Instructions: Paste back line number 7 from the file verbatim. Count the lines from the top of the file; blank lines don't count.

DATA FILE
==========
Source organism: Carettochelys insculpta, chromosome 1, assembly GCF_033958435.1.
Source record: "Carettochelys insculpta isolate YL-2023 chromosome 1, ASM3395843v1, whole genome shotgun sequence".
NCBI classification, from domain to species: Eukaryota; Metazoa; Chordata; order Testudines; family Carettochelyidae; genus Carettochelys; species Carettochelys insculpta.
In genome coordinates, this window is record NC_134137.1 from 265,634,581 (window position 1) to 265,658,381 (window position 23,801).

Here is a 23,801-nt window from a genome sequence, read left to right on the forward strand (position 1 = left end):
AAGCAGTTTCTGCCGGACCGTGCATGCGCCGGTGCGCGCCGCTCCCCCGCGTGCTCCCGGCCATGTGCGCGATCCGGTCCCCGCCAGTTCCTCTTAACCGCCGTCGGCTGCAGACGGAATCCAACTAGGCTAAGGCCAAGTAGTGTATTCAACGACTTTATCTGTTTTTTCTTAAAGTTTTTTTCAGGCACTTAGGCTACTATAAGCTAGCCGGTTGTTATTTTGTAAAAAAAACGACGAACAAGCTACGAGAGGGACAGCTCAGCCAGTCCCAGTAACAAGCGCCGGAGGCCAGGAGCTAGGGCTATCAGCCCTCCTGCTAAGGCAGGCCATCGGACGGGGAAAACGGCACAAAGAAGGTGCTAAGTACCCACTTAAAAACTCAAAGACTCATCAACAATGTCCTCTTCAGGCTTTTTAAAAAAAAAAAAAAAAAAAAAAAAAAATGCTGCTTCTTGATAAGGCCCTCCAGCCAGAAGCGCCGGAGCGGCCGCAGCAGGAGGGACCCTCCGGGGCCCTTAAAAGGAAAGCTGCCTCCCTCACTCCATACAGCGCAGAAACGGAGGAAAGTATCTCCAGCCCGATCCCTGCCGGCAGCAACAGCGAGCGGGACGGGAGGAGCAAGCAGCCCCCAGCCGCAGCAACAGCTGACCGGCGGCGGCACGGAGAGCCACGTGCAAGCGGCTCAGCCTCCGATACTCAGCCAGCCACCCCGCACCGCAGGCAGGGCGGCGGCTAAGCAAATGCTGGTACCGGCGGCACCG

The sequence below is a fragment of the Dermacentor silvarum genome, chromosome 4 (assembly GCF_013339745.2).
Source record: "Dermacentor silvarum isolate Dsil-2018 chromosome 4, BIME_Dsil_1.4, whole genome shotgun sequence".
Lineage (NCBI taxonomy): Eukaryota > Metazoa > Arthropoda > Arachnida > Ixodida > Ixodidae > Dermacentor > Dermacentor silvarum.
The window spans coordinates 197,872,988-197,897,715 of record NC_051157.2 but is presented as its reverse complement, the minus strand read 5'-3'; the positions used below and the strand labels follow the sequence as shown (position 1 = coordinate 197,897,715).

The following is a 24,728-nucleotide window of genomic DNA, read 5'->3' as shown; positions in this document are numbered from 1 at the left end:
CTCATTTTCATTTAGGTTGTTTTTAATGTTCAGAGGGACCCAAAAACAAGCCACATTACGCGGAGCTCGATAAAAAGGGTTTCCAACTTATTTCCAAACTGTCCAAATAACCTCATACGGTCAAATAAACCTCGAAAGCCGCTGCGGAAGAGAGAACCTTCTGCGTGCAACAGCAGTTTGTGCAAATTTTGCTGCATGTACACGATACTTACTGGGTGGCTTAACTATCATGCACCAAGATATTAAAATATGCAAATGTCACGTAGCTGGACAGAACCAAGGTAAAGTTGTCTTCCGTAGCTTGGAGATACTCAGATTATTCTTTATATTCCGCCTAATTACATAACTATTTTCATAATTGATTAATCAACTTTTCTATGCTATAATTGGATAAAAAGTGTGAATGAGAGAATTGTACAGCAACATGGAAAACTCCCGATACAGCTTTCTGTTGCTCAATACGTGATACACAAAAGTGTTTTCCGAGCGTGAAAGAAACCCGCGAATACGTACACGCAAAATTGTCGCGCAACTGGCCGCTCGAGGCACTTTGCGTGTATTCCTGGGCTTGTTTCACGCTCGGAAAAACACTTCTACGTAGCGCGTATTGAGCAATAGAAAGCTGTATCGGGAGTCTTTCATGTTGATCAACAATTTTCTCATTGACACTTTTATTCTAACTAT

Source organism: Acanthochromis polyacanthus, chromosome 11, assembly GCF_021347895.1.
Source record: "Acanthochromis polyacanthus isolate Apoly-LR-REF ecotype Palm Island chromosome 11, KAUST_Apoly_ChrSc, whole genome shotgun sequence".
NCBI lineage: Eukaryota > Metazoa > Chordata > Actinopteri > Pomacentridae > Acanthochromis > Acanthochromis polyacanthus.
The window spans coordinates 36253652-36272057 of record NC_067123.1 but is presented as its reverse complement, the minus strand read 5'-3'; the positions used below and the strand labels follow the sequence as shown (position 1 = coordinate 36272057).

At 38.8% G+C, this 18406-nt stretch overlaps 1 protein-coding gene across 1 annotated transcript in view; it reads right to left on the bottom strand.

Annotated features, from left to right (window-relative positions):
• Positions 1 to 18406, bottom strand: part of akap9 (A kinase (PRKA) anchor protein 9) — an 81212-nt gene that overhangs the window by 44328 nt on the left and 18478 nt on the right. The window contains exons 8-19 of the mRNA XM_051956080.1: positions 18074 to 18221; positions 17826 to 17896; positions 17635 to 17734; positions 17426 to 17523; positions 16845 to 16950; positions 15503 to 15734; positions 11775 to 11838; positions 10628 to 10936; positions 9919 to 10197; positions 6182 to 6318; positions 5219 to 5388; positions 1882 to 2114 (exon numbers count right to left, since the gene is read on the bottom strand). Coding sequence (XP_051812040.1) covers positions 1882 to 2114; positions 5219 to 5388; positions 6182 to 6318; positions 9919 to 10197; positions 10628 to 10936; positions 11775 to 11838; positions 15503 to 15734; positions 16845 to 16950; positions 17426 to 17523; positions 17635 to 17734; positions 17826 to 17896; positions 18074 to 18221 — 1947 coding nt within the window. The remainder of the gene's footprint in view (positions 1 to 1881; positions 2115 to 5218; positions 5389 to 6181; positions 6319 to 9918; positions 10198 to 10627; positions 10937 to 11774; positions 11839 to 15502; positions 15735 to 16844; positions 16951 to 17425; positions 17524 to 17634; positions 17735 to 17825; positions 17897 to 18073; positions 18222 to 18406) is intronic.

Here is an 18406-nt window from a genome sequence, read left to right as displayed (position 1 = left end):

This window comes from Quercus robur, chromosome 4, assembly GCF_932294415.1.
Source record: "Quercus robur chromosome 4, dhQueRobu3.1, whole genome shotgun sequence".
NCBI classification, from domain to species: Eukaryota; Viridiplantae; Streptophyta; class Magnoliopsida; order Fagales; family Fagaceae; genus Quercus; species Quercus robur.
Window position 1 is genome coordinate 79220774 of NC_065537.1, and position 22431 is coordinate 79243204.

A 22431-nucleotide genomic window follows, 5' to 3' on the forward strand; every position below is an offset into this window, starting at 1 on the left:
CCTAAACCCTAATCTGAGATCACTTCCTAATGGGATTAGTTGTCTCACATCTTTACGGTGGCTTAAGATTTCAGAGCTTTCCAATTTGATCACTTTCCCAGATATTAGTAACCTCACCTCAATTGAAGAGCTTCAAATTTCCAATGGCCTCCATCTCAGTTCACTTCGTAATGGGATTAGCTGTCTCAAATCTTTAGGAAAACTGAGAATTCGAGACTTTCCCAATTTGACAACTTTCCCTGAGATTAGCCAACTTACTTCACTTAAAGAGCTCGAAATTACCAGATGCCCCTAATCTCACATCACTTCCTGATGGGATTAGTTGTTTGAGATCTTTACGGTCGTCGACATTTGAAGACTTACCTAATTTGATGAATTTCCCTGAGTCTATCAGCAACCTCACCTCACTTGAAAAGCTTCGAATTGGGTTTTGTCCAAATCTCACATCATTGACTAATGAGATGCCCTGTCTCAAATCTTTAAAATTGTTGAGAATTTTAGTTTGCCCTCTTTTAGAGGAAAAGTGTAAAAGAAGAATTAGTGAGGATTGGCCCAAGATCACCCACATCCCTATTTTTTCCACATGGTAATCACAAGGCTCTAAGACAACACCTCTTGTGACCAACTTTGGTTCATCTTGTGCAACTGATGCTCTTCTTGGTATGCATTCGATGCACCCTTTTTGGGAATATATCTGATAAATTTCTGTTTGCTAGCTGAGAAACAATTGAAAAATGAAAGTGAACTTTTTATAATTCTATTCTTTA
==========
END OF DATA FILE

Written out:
The sequence below is a fragment of the Dermacentor silvarum genome, chromosome 4 (assembly GCF_013339745.2).